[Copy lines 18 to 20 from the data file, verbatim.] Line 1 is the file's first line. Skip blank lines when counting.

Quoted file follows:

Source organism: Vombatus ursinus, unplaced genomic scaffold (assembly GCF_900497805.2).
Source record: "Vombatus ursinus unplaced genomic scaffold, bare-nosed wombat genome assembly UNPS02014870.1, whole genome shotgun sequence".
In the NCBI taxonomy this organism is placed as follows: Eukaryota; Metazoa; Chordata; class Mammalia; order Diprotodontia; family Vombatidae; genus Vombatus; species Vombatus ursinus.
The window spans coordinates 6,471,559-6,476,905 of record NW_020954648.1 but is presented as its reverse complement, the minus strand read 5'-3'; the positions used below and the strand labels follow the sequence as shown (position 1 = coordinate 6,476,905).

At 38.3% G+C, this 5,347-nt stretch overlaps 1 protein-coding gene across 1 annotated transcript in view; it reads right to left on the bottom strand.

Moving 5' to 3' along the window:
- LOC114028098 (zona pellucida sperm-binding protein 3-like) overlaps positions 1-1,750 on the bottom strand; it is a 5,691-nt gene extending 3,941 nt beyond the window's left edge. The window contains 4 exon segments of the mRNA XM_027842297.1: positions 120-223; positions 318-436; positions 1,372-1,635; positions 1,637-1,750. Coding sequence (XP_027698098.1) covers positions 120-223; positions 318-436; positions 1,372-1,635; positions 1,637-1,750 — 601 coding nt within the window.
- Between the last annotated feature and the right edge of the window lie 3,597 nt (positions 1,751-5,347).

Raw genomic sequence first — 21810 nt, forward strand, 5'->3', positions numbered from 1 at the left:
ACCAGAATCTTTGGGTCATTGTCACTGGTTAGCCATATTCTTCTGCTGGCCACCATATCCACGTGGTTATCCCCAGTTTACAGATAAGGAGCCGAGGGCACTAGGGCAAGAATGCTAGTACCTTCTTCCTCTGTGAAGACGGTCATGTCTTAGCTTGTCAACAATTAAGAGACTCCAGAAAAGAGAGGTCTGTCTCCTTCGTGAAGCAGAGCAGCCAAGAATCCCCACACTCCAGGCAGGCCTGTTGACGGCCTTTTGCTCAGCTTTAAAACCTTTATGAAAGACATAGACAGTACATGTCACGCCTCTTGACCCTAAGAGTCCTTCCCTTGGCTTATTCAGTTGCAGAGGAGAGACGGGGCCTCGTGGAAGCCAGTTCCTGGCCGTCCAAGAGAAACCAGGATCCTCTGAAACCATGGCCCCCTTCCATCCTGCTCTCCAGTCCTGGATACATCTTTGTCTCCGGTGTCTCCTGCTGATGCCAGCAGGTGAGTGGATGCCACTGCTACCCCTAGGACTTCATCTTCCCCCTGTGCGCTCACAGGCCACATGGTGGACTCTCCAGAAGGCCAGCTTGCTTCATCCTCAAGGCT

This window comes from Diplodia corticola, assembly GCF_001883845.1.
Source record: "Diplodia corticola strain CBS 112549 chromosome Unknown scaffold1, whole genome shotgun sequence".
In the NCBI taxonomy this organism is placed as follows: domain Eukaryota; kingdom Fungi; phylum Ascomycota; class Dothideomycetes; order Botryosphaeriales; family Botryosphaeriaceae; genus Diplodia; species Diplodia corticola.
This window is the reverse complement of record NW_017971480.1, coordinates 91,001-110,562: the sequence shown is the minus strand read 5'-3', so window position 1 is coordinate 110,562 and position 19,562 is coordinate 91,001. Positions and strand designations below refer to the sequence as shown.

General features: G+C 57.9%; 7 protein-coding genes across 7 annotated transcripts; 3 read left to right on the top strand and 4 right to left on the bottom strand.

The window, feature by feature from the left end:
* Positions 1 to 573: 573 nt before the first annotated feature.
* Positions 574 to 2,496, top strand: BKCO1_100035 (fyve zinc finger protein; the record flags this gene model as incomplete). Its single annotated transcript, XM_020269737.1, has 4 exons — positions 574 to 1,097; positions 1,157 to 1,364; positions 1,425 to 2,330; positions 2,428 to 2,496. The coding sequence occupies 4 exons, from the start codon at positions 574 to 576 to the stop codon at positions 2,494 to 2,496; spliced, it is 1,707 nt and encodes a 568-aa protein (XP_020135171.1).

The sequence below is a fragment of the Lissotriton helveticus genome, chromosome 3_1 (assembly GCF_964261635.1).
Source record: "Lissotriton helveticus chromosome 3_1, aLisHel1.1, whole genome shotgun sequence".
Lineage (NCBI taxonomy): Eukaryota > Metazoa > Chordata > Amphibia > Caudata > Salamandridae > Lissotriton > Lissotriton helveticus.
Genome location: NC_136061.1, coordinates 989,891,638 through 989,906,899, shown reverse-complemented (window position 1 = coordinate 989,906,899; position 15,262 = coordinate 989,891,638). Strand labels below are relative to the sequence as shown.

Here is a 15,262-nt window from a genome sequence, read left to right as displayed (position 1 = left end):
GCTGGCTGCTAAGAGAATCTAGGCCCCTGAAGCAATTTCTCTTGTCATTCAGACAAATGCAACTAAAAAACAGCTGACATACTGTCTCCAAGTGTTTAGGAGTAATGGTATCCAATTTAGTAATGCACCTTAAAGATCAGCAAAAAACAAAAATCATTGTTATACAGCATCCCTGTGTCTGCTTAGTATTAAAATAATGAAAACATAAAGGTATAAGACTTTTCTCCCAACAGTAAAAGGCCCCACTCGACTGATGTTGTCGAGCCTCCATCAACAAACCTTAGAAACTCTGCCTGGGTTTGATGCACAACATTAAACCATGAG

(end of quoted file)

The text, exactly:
* Positions 574 to 2,496, top strand: BKCO1_100035 (fyve zinc finger protein; the record flags this gene model as incomplete). Its single annotated transcript, XM_020269737.1, has 4 exons — positions 574 to 1,097; positions 1,157 to 1,364; positions 1,425 to 2,330; positions 2,428 to 2,496. The coding sequence occupies 4 exons, from the start codon at positions 574 to 576 to the stop codon at positions 2,494 to 2,496; spliced, it is 1,707 nt and encodes a 568-aa protein (XP_020135171.1).

The sequence below is a fragment of the Lissotriton helveticus genome, chromosome 3_1 (assembly GCF_964261635.1).
Source record: "Lissotriton helveticus chromosome 3_1, aLisHel1.1, whole genome shotgun sequence".